Eliminating Malaria Vectors with Precision Guided Sterile Males

L. S. Andrea, A. A. Reema, J. P. James, L. C. Martha, C. Sanle, M. Agastya, M. S. C. Hector, A. Igor, M. M. John and S. A. Omar,  bioRxiv,  2023.07.20.549947. 2023.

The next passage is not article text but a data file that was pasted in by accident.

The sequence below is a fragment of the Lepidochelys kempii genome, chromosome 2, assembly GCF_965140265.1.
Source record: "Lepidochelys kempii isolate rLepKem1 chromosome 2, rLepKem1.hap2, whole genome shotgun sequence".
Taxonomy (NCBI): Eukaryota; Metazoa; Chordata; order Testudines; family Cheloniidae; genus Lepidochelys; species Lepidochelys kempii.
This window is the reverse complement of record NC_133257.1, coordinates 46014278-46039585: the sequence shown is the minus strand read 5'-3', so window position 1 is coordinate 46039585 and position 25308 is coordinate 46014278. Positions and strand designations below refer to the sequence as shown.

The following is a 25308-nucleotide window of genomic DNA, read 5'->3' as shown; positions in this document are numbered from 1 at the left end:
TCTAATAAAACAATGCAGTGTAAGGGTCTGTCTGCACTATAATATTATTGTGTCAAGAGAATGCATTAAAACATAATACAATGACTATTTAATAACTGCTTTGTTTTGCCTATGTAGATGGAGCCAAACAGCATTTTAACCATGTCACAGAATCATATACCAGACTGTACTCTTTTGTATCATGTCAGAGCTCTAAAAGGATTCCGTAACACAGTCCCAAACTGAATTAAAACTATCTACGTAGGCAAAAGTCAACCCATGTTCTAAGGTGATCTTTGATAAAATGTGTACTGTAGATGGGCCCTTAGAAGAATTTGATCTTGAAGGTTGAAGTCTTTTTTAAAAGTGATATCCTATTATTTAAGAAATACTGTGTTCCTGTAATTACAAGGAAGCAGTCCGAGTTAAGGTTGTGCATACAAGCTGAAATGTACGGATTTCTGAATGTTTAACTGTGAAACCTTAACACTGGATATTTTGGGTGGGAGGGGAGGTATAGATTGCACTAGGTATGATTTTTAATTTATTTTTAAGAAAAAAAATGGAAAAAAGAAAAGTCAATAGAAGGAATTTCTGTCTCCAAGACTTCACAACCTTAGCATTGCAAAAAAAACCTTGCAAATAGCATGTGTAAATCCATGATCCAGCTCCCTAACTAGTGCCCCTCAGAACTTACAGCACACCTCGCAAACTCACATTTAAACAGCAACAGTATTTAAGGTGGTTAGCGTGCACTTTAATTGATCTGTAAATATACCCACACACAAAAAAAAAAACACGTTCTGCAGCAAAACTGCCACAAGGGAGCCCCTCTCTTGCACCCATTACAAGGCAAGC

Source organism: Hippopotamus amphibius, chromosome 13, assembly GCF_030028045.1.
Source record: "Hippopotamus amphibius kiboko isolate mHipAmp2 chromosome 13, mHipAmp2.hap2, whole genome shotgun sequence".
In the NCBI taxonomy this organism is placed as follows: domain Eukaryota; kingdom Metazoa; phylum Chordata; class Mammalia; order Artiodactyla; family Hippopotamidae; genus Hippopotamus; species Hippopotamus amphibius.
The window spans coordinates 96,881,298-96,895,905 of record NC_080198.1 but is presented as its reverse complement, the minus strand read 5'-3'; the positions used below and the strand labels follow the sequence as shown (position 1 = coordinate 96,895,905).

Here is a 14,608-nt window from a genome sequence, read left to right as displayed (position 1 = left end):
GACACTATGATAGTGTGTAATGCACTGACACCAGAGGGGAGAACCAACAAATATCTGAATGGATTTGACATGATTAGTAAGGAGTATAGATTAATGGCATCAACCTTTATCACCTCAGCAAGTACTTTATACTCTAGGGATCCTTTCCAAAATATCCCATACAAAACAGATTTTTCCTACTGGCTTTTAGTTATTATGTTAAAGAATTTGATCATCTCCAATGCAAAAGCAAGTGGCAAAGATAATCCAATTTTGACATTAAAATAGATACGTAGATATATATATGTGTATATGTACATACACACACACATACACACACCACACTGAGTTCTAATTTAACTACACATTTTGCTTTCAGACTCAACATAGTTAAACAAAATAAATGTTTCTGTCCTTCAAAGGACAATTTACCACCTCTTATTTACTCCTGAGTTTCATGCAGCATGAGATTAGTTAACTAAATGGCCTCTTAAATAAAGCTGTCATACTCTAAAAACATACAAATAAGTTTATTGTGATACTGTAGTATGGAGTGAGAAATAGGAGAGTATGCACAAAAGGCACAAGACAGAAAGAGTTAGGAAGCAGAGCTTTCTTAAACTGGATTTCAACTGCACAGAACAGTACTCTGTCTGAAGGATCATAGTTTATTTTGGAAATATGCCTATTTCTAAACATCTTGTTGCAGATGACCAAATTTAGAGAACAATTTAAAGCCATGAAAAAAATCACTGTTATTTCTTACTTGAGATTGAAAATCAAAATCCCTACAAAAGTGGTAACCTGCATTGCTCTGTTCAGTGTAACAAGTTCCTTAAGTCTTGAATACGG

Controlling the principal African malaria vector, the mosquito Anopheles gambiae, is considered essential to curtail malaria transmission. However existing vector control technologies rely on insecticides, which are becoming increasingly ineffective. Sterile insect technique (SIT) is a powerful suppression approach that has successfully eradicated a number of insect pests, yet the A. gambiae toolkit lacks the requisite technologies for its implementation. SIT relies on iterative mass-releases of non-biting, non-driving, sterile males which seek out and mate with monandrous wild females. Once mated, females are permanently sterilized due to mating-induced refractoriness, which results in population suppression of the subsequent generation. However, sterilization by traditional methods renders males unfit, making the creation of precise genetic sterilization methods imperative. Here we develop precision guided Sterile Insect Technique (pgSIT) in the mosquito A. gambiae for inducible, programmed male-sterilization and female-elimination for wide scale use in SIT campaigns. Using a binary CRISPR strategy, we cross separate engineered Cas9 and gRNA strains to disrupt male-fertility and female-essential genes, yielding >99.5% male-sterility and >99.9% female-lethality in hybrid progeny. We demonstrate that these genetically sterilized males have good longevity, are able to induce population suppression in cage trials, and are predicted to eliminate wild A. gambiae populations using mathematical models, making them ideal candidates for release. This work provides a valuable addition to the malaria genetic biocontrol toolkit, for the first time enabling scalable SIT-like confinable suppression in the species.Competing Interest StatementO.S.A is a founder of Agragene, Inc. and Synvect, Inc. with equity interest. The terms of this arrangement have been reviewed and approved by the University of California, San Diego in accordance with its conflict of interest policies. All other authors declare no competing interests.

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